In context: The right of the people to be secure in their persons, houses, papers, and effects, against unreasonable searches and seizures, shall not be violated; and no Warrants shall issue but upon probable cause, supported by Oath or affirmation, and particularly describing the place to be searched, and the persons or things to be seized. — Fourth Amendment, US Constitution

A US senator is accusing the Department of Defense (DoD) of surveilling US citizens without a warrant. According to Oregon Senator Ron Wyden, the Defense Intelligence Agency (DIA), a branch of the DoD, has allegedly been purchasing cellphone location data from apps installed on US phones to track "suspected terrorists, illegal immigrants," and other threats to national security.

"In February 2020, media reports revealed that US government agencies are buying location data obtained from apps on Americans' phones and are doing so without any kind of legal process, such as a court order," Wyden wrote in a three-page letter to the Secretary of Defense Lloyd Austin obtained by Vice. "I have spent the last year investigating the shady, unregulated data brokers that are selling this data and the government agencies that are buying it."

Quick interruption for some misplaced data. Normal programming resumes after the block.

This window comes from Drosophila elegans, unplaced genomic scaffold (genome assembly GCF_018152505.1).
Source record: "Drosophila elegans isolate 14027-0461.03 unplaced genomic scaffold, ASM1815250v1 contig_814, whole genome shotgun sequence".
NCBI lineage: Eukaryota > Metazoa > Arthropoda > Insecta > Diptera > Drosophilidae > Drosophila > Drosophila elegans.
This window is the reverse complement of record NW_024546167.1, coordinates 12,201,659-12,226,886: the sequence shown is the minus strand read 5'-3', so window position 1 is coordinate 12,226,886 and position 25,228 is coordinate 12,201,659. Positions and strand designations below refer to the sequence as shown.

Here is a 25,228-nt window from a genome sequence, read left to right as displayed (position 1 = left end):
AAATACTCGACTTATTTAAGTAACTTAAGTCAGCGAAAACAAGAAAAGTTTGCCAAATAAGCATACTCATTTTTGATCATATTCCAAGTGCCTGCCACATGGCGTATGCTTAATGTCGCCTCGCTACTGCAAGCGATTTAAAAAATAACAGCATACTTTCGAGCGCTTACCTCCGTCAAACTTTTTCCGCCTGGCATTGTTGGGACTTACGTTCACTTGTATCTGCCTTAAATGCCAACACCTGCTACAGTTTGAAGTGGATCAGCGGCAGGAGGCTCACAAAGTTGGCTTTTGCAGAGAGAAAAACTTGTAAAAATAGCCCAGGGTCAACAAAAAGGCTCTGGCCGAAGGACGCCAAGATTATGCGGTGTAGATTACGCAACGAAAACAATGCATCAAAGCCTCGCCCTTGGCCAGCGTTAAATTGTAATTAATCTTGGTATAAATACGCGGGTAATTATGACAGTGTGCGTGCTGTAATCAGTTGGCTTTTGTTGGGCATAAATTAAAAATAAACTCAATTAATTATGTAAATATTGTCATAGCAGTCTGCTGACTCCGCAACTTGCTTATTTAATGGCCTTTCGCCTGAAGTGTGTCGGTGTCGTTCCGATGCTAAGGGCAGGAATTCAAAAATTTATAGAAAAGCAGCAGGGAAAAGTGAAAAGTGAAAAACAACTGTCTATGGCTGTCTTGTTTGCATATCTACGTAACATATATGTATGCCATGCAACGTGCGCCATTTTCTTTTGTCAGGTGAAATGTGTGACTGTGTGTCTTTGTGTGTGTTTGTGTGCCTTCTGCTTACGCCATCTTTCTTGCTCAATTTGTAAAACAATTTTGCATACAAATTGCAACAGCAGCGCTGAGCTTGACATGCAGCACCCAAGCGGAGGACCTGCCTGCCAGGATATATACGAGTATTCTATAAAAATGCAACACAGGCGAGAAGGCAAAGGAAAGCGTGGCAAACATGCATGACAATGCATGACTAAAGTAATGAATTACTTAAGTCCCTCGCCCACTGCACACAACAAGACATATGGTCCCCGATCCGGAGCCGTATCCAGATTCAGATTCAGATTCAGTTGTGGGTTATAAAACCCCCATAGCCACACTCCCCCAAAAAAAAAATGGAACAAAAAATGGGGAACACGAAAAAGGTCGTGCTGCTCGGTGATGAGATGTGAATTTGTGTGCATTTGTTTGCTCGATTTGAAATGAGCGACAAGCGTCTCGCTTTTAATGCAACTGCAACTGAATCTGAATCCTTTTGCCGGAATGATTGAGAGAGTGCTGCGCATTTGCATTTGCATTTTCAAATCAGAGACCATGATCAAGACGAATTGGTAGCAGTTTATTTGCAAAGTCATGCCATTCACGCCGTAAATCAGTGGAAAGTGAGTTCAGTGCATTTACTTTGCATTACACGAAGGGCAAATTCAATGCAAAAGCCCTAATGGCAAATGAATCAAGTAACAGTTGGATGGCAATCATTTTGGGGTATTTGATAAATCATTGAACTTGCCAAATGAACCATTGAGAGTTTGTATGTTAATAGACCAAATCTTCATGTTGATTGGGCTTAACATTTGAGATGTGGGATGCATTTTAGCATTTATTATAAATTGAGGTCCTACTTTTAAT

The DIA holds the position that the Fourth Amendment only applies to data that is seized by compulsion. Since the DIA is purchasing the data, it is not unreasonable search and seizure as defined in the Constitution or by the Supreme Court ruling in Carpenter v. United States.

The DoD is not the only agency using data brokers to track US citizens either. Wyden claims his investigation uncovered similar activities with the Internal Revenue Service, Customs and Border Protection, and the Drug Enforcement Agency.

Wyden had previously written to the DIA asking eight questions regarding the data collection and the agency's stance on it. The DIA only answered three on the record. The remaining questions were also answered, but were deemed either "Controlled Unclassified Information" or classified. Senator Wyden asks Secretary Austin to release the information provided by the DIA to him to the public.

"Information should only be classified if its unauthorized disclosure would cause damage to national security," Wyden said. "The information provided by DoD in response to my questions does not meat that bar. The American people have a right to know the answers to these questions. Accordingly, I request that you clear this information for release to the public by June 15, 2021."